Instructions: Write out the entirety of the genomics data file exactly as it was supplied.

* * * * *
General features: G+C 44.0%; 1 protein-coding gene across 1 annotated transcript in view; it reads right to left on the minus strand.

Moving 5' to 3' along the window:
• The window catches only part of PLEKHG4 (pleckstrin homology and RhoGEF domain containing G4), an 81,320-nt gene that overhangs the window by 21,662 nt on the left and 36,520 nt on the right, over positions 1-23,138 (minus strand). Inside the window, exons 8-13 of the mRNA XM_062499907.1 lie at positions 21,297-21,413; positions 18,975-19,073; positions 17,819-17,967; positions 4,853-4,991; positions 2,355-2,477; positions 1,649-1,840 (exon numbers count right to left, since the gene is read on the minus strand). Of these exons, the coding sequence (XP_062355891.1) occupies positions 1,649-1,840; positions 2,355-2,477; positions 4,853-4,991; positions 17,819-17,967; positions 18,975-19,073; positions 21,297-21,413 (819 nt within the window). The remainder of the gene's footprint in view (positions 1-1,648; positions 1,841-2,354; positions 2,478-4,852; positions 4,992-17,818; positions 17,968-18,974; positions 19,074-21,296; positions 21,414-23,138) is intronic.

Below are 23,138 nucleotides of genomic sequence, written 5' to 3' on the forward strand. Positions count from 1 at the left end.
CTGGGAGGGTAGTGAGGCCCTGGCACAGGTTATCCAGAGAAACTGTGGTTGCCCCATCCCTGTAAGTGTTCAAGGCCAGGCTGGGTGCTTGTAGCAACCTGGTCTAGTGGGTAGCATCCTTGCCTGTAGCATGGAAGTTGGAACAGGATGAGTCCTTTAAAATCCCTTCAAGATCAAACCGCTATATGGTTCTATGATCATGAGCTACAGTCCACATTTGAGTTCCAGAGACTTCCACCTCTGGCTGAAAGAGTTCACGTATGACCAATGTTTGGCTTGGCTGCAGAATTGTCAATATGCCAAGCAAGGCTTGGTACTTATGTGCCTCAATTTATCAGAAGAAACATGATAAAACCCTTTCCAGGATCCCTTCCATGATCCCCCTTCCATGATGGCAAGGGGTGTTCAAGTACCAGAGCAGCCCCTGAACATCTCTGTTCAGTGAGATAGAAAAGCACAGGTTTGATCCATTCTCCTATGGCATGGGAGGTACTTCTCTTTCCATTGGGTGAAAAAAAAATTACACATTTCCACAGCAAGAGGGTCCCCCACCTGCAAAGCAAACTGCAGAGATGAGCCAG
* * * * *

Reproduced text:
General features: G+C 44.0%; 1 protein-coding gene across 1 annotated transcript in view; it reads right to left on the minus strand.

Moving 5' to 3' along the window:
• The window catches only part of PLEKHG4 (pleckstrin homology and RhoGEF domain containing G4), an 81,320-nt gene that overhangs the window by 21,662 nt on the left and 36,520 nt on the right, over positions 1-23,138 (minus strand). Inside the window, exons 8-13 of the mRNA XM_062499907.1 lie at positions 21,297-21,413; positions 18,975-19,073; positions 17,819-17,967; positions 4,853-4,991; positions 2,355-2,477; positions 1,649-1,840 (exon numbers count right to left, since the gene is read on the minus strand). Of these exons, the coding sequence (XP_062355891.1) occupies positions 1,649-1,840; positions 2,355-2,477; positions 4,853-4,991; positions 17,819-17,967; positions 18,975-19,073; positions 21,297-21,413 (819 nt within the window). The remainder of the gene's footprint in view (positions 1-1,648; positions 1,841-2,354; positions 2,478-4,852; positions 4,992-17,818; positions 17,968-18,974; positions 19,074-21,296; positions 21,414-23,138) is intronic.

Below are 23,138 nucleotides of genomic sequence, written 5' to 3' on the forward strand. Positions count from 1 at the left end.
CTGGGAGGGTAGTGAGGCCCTGGCACAGGTTATCCAGAGAAACTGTGGTTGCCCCATCCCTGTAAGTGTTCAAGGCCAGGCTGGGTGCTTGTAGCAACCTGGTCTAGTGGGTAGCATCCTTGCCTGTAGCATGGAAGTTGGAACAGGATGAGTCCTTTAAAATCCCTTCAAGATCAAACCGCTATATGGTTCTATGATCATGAGCTACAGTCCACATTTGAGTTCCAGAGACTTCCACCTCTGGCTGAAAGAGTTCACGTATGACCAATGTTTGGCTTGGCTGCAGAATTGTCAATATGCCAAGCAAGGCTTGGTACTTATGTGCCTCAATTTATCAGAAGAAACATGATAAAACCCTTTCCAGGATCCCTTCCATGATCCCCCTTCCATGATGGCAAGGGGTGTTCAAGTACCAGAGCAGCCCCTGAACATCTCTGTTCAGTGAGATAGAAAAGCACAGGTTTGATCCATTCTCCTATGGCATGGGAGGTACTTCTCTTTCCATTGGGTGAAAAAAAAATTACACATTTCCACAGCAAGAGGGTCCCCCACCTGCAAAGCAAACTGCAGAGATGAGCCAG